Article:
According to Einstein, the circumference of the uniformly rotating disk would seem to be longer because the measuring rods would be contracted (Lorentz contraction), whereas its radius would remain uncontracted (would apparently be measured with uncontracted measuring rods).

From Weinstein, Galina, “Einstein’s Uniformly Rotating Disk and the Hole Argument” , 2015, p.4: Einstein wrote:

“Physical meaning of spatial determinations. The propositions of Euclidean geometry acquire a physical content through our assumption that there exist objects that possess the properties of the basic structures of Euclidean geometry. We assume that appropriately constructed edges of solid bodies not subjected to external influences have the >>definitional properties<< that straight lines have (material straight line), and that the part of a material straight line between two marked material points has the properties of a segment. Then the propositions of geometry turn into propositions concerning the arrangements of material straight lines and segments that are possible when these structures are at relative rest".

p.4: Einstein wrote (concerning the snapping Ehrenfest-disc):

“If you take these facts fully into consideration, your paradox disappears.”

“The measuring rod as well as the coordinate axes are to be conceived as rigid bodies. This is permitted despite the fact that, according to the [special] theory of relativity, the rigid body cannot really exist.”

Within our surrounding reality it seems impossible to compare moving rods with a measuring rod that stays at rest. Hence it is impossible to detect what Paul Ehrenfest stated to contradict the Euclidian geometry.

In general, if somebody states that we have to distinguish between bodies at rest and others in motion because of hidden effects then we do not have to follow him (because it is an assumption only) but the proponent of this message has to obey his own principles.

All the paradoxes in relativity are made like this:

Compare a length at rest with the same length at high speed.

Clearly, all these attempts to compare are impossible to undertake.

Then we should not waste our life time just by doing exactly this kind of reasoning.

Galina: “If we adhere to Euclidean geometry, then we arrive at a contradiction because one and the same measuring rod produces what looks like two different lengths due to the Lorentz contraction.”

The conclusion of Einstein in 1919 was that RRBs do not exist:

They “would have to shatter” and therefore the “paradox disappears” as such rigid rotating bodies (RRBs) cannot exist [at all].

The very same mystery [as that of rotating disks being unable to rigidly rotate] occurs when applying Euklid’s geometry to the well known light clock which is very often used to introduce the time dilatation in course books (Langevin,Feynman):

(1) In the transversal direction (of +x) we have to use the uncontracted measuring rods while observing diagonally lines of the light [observer is at rest].

(2) If we were not allowed (because of the very first law of proper measurements) to do this comparison, we could not have seen any difference between the vertical (short) length and the diagonal (longer) length and we could never give an idea of or an argument in favor of the time dilatation.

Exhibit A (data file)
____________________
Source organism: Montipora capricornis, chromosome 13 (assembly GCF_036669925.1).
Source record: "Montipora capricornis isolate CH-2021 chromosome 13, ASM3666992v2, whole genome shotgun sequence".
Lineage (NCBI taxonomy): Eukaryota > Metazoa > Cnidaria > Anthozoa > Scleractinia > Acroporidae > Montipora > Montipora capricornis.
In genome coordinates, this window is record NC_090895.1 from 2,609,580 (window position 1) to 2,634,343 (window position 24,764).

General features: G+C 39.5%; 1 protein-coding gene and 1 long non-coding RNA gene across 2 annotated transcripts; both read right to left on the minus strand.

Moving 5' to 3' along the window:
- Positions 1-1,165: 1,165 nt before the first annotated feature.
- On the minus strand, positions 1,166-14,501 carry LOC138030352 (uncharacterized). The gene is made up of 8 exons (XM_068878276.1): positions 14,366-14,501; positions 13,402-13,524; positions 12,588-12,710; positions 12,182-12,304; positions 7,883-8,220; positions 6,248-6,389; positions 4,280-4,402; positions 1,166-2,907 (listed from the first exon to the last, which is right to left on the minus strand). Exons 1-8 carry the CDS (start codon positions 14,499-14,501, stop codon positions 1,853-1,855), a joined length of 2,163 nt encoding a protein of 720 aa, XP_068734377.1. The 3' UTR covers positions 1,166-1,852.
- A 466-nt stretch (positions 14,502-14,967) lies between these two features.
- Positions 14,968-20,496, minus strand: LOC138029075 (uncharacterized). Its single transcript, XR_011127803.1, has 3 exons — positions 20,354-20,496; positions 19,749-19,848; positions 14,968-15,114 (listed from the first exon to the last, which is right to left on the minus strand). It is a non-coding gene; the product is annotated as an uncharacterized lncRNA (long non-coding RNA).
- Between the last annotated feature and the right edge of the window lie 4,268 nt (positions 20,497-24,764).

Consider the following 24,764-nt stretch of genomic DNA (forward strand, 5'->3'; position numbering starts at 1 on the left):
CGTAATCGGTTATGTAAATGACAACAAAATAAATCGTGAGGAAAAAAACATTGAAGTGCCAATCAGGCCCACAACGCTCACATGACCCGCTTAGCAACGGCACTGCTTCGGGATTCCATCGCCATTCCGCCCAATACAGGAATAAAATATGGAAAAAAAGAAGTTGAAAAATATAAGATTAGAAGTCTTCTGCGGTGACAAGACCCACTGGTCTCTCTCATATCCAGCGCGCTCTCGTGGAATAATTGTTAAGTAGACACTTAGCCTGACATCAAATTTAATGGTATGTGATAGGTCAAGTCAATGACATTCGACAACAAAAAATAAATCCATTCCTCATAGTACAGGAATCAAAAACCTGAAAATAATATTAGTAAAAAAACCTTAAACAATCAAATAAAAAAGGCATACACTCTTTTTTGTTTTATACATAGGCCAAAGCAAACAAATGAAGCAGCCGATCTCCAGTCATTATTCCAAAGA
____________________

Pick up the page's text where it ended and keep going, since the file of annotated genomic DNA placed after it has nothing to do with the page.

(*) According to the rigidity of Einstein’s argumentation we must agree that we are unable to compare the vertical and the diagonal distances because there is no common measuring rod available. Hence the difference between the vertical and the diagonal distances is a “disappearing paradox” which is improper to found a theory [except it is a theory of contradiction].

“The diameter of the uniformly rotating disk would apparently be measured with uncontracted measuring bodies, but the circumference would seem to be longer because the measuring bodies would be contracted. The possibility of Euclidean geometry on a uniformly rotating disk is thus unacceptable.”

Proposition: Einstein did not obey his own principles (maybe he did not want to obey any principles).

To break your own principles [or to leave some the self created language] is according to Kurt Gödel the topmost sin. Einstein introduced [as Lorentz did with local time] independent time lines [for each moving particle] that are coupled by the actual [not the theoretical] distance that the light takes to travel. In order to release some conclusions he stated “der Kürze halber” and “sei es widerspruchsfrei lösbar” that light starts at t=t’=0. But, don’t hesitate to read this twice, this is the fixpoint of the identity of time. From that onward there is no argument supporting the idea of independent time measures.

Finally:

There is given an object in motion A crossing two other objects B and C, all having different velocities. If all objects use the same light signals [traversing some waves], they will get different measures of length. As A has two partner objects to scan while passing by, he will get two different measures. A will be able to compare all the measures as they are local. Hence A would detect that there is a difference in length and time that makes no sense. And, finally again, if Einstein was right, A would never come to the conclusion, that the ideas of Einstein are working.